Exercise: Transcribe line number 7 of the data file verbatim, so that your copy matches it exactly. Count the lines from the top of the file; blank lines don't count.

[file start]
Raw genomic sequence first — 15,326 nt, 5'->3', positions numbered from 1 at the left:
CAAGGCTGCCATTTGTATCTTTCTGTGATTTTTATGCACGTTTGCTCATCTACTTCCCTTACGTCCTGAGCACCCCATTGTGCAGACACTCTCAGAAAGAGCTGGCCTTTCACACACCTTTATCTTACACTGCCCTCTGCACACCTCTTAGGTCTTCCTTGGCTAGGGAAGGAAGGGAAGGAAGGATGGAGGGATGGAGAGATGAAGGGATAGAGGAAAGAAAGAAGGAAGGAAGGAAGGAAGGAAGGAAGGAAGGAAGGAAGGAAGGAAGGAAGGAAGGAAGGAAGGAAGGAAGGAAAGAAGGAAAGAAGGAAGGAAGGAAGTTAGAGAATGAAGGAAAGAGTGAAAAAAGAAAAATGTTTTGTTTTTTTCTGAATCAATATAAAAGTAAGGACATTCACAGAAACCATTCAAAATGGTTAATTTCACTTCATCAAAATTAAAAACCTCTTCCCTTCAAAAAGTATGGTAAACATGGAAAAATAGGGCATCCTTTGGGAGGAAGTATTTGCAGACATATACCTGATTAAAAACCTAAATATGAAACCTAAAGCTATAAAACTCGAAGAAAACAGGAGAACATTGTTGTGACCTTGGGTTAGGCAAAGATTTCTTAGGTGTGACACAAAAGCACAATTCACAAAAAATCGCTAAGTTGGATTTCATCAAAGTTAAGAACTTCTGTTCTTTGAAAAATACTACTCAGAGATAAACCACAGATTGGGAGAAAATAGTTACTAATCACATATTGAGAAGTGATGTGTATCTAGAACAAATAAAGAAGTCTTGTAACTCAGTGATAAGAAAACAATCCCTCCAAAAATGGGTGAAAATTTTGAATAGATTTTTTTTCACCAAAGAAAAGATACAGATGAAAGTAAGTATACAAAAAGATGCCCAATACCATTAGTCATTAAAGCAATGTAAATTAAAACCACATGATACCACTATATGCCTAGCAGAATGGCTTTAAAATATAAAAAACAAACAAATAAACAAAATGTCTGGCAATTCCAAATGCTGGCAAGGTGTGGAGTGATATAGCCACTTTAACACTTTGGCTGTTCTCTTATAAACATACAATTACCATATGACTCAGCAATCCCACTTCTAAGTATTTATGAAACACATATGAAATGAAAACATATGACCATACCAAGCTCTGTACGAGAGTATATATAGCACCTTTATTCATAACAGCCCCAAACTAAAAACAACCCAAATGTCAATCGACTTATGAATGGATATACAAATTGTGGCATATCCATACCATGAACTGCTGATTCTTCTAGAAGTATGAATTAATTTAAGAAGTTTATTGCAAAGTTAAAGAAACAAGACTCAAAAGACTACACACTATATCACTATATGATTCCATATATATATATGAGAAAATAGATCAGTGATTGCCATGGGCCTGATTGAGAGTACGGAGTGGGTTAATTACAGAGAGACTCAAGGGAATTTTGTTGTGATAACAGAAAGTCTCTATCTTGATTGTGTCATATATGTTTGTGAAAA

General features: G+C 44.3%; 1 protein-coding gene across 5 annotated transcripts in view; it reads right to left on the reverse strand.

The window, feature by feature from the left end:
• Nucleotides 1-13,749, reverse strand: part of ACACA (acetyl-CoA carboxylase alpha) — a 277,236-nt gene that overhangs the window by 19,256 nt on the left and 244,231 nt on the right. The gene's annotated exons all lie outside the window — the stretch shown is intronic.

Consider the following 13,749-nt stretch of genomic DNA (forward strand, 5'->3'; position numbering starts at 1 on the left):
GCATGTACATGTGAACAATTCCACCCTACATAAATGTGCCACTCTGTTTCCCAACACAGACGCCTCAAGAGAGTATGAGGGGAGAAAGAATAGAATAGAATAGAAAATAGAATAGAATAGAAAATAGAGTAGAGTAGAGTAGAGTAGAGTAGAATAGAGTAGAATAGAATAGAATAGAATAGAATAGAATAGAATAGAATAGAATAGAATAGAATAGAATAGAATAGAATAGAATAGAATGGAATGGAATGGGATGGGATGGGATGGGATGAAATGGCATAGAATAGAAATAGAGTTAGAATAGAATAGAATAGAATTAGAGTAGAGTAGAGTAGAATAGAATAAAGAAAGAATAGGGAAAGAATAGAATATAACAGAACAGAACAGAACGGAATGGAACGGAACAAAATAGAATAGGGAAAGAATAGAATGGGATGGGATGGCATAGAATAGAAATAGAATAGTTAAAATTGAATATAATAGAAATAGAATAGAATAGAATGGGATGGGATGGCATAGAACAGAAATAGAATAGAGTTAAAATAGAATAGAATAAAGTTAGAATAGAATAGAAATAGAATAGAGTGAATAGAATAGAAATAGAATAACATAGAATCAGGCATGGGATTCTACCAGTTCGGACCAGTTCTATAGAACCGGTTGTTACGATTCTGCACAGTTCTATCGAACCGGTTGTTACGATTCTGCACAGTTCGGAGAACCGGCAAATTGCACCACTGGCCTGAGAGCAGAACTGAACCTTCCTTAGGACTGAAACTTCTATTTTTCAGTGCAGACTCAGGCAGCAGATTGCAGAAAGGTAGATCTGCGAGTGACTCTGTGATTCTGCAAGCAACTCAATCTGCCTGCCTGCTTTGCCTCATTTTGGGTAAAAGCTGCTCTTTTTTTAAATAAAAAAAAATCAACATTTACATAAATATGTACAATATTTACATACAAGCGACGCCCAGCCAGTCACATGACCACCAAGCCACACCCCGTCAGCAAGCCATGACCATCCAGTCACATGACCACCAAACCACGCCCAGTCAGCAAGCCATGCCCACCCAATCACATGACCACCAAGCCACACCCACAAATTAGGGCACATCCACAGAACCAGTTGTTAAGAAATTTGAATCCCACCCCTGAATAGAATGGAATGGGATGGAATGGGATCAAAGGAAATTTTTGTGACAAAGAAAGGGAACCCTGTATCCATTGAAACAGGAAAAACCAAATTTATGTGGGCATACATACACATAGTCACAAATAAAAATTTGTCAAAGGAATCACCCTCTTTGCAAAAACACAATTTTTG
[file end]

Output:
GCATGTACATGTGAACAATTCCACCCTACATAAATGTGCCACTCTGTTTCCCAACACAGACGCCTCAAGAGAGTATGAGGGGAGAAAGAATAGAATAGAATAGAAAATAGAATAGAATAGAAAATAGAGTAGAGTAGAGTAGAGTAGAGTAGAATAGAGTAGAATAGAATAGAATAGAATAGAATAGAATAGAATAGAATAGAATAGAATAGAATAGAATAGAATAGAATAGAATAGAATGGAATGGAATGGGATGGGATGGGATGGGATGAAATGGCATAGAATAGAAATAGAGTTAGAATAGAATAGAATAGAATTAGAGTAGAGTAGAGTAGAATAGAATAAAGAAAGAATAGGGAAAGAATAGAATATAACAGAACAGAACAGAACGGAATGGAACGGAACAAAATAGAATAGGGAAAGAATAGAATGGGATGGGATGGCATAGAATAGAAATAGAATAGTTAAAATTGAATATAATAGAAATAGAATAGAATAGAATGGGATGGGATGGCATAGAACAGAAATAGAATAGAGTTAAAATAGAATAGAATAAAGTTAGAATAGAATAGAAATAGAATAGAGTGAATAGAATAGAAATAGAATAACATAGAATCAGGCATGGGATTCTACCAGTTCGGACCAGTTCTATAGAACCGGTTGTTACGATTCTGCACAGTTCTATCGAACCGGTTGTTACGATTCTGCACAGTTCGGAGAACCGGCAAATTGCACCACTGGCCTGAGAGCAGAACTGAACCTTCCTTAGGACTGAAACTTCTATTTTTCAGTGCAGACTCAGGCAGCAGATTGCAGAAAGGTAGATCTGCGAGTGACTCTGTGATTCTGCAAGCAACTCAATCTGCCTGCCTGCTTTGCCTCATTTTGGGTAAAAGCTGCTCTTTTTTTAAATAAAAAAAAATCAACATTTACATAAATATGTACAATATTTACATACAAGCGACGCCCAGCCAGTCACATGACCACCAAGCCACACCCCGTCAGCAAGCCATGACCATCCAGTCACATGACCACCAAACCACGCCCAGTCAGCAAGCCATGCCCACCCAATCACATGACCACCAAGCCACACCCACAAATTAGGGCACATCCACAGAACCAGTTGTTAAGAAATTTGAATCCCACCCCTGAATAGAATGGAATGGGATGGAATGGGATCAAAGGAAATTTTTGTGACAAAGAAAGGGAACCCTGTATCCATTGAAACAGGAAAAACCAAATTTATGTGGGCATACATACACATAGTCACAAATAAAAATTTGTCAAAGGAATCACCCTCTTTGCAAAAACACAATTTTTG